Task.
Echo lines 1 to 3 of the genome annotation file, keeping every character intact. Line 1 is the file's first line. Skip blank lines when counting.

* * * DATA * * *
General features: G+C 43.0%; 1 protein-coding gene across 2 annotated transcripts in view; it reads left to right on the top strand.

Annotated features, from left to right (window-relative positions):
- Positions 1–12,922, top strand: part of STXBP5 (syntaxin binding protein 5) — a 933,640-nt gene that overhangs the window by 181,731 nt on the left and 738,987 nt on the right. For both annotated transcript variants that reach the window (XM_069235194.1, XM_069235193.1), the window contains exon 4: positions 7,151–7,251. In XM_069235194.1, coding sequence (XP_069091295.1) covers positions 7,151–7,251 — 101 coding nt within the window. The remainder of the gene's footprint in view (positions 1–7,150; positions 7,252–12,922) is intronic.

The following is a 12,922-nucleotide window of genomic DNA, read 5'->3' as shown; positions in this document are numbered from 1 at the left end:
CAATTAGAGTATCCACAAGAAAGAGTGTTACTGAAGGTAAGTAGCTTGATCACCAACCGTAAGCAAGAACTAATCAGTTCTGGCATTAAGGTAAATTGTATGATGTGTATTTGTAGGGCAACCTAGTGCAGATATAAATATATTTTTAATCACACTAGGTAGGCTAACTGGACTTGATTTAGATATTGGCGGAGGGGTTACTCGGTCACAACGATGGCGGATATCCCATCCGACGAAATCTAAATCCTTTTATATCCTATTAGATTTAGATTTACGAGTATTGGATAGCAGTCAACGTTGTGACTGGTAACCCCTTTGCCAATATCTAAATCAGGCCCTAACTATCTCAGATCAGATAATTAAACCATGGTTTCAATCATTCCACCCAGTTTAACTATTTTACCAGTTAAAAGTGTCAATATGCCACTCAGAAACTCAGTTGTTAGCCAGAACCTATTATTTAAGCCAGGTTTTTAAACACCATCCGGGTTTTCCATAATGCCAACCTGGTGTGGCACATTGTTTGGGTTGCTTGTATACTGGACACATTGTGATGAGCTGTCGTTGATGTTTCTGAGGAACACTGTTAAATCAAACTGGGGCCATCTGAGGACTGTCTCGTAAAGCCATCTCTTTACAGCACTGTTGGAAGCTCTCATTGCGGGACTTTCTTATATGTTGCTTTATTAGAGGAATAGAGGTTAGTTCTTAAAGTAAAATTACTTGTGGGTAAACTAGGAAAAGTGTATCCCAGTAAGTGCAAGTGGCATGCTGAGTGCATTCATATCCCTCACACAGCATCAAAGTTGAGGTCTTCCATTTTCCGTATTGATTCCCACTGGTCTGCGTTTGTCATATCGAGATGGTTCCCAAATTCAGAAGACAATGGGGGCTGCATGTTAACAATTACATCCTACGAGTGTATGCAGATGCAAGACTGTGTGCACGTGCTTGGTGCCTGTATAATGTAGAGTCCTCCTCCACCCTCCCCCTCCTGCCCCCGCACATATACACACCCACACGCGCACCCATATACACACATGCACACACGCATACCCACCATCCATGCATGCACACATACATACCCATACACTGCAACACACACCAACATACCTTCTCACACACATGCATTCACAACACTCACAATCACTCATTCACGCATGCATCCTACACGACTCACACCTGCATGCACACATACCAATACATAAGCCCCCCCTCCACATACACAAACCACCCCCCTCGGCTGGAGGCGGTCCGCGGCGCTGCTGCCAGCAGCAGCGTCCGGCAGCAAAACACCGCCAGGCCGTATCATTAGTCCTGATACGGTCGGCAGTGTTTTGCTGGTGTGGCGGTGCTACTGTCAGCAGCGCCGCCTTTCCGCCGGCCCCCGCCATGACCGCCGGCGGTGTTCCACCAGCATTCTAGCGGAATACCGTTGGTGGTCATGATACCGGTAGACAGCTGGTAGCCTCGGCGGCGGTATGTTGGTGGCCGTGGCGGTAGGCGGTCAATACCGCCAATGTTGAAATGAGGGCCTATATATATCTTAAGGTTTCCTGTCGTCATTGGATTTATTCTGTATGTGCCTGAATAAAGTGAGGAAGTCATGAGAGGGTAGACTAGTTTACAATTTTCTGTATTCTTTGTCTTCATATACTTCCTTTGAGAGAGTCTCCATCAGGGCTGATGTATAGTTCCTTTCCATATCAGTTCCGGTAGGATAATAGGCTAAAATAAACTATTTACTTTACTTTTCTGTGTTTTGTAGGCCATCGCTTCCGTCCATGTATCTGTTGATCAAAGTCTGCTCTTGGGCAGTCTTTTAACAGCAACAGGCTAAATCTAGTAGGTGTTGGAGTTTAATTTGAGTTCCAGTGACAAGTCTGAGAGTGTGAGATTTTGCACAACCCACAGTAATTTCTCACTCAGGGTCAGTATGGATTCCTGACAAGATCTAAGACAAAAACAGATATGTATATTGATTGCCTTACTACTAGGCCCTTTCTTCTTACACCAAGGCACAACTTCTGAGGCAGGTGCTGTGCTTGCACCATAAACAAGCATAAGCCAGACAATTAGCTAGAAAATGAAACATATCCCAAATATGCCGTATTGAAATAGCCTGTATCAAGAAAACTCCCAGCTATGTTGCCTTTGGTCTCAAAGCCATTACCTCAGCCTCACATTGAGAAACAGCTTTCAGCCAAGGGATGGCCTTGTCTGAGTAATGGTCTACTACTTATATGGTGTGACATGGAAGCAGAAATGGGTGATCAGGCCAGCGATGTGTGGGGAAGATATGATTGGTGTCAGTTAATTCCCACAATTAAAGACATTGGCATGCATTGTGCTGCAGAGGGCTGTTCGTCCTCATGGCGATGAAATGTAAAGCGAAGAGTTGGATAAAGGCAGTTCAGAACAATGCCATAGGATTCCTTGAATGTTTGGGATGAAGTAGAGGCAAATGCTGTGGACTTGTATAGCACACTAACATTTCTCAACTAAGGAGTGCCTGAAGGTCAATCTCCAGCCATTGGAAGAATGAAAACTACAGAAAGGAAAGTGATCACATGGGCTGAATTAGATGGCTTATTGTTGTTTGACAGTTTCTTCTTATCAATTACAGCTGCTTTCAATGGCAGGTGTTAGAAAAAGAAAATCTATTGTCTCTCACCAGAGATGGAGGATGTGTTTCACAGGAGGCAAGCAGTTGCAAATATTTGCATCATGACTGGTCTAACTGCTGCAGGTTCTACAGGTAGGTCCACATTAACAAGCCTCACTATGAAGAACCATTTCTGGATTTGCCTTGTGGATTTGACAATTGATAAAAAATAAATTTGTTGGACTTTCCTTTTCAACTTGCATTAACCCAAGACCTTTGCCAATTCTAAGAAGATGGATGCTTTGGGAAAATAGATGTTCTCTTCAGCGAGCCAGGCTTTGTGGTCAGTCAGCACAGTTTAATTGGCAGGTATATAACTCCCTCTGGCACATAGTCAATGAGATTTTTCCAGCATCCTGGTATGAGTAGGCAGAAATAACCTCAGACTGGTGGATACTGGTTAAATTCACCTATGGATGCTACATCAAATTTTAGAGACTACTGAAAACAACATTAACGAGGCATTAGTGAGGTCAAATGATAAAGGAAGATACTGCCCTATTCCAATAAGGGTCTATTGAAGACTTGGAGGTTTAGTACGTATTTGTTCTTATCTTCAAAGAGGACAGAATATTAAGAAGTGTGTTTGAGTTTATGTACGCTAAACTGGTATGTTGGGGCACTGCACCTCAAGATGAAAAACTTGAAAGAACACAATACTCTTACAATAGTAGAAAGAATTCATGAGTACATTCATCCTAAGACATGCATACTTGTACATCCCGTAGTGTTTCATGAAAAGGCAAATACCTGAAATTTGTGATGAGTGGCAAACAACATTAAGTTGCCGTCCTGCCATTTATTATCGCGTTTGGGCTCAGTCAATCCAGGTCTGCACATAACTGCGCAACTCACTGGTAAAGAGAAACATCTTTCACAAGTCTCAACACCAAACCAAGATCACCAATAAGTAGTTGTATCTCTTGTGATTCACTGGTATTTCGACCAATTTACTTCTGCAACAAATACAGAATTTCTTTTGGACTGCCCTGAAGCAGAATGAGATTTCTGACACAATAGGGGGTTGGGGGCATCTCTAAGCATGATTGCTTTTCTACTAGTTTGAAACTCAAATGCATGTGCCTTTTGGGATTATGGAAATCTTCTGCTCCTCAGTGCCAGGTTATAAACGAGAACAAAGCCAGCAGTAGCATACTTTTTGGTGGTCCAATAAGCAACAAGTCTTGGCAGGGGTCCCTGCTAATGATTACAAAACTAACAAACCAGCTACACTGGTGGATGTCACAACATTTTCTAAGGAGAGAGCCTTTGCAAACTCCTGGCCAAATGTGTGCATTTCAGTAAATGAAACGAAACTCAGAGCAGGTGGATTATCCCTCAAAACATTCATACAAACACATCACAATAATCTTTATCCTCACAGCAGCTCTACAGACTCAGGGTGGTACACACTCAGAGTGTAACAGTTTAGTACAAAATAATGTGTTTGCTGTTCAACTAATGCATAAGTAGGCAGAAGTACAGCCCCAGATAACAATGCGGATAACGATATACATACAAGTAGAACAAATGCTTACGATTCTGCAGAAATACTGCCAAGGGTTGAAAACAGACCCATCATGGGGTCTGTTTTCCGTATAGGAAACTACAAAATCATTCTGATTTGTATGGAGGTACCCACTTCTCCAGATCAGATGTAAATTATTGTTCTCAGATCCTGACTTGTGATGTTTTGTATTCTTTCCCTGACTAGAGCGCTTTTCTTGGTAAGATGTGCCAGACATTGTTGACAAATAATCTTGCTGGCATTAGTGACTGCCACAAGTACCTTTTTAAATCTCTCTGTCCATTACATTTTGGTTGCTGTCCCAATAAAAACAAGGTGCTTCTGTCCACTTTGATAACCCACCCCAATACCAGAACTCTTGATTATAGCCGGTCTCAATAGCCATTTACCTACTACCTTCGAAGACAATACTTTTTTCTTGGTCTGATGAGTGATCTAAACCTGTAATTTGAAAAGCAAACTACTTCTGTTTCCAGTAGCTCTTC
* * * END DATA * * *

General features: G+C 43.0%; 1 protein-coding gene across 2 annotated transcripts in view; it reads left to right on the top strand.

Annotated features, from left to right (window-relative positions):
- Positions 1–12,922, top strand: part of STXBP5 (syntaxin binding protein 5) — a 933,640-nt gene that overhangs the window by 181,731 nt on the left and 738,987 nt on the right. For both annotated transcript variants that reach the window (XM_069235194.1, XM_069235193.1), the window contains exon 4: positions 7,151–7,251. In XM_069235194.1, coding sequence (XP_069091295.1) covers positions 7,151–7,251 — 101 coding nt within the window. The remainder of the gene's footprint in view (positions 1–7,150; positions 7,252–12,922) is intronic.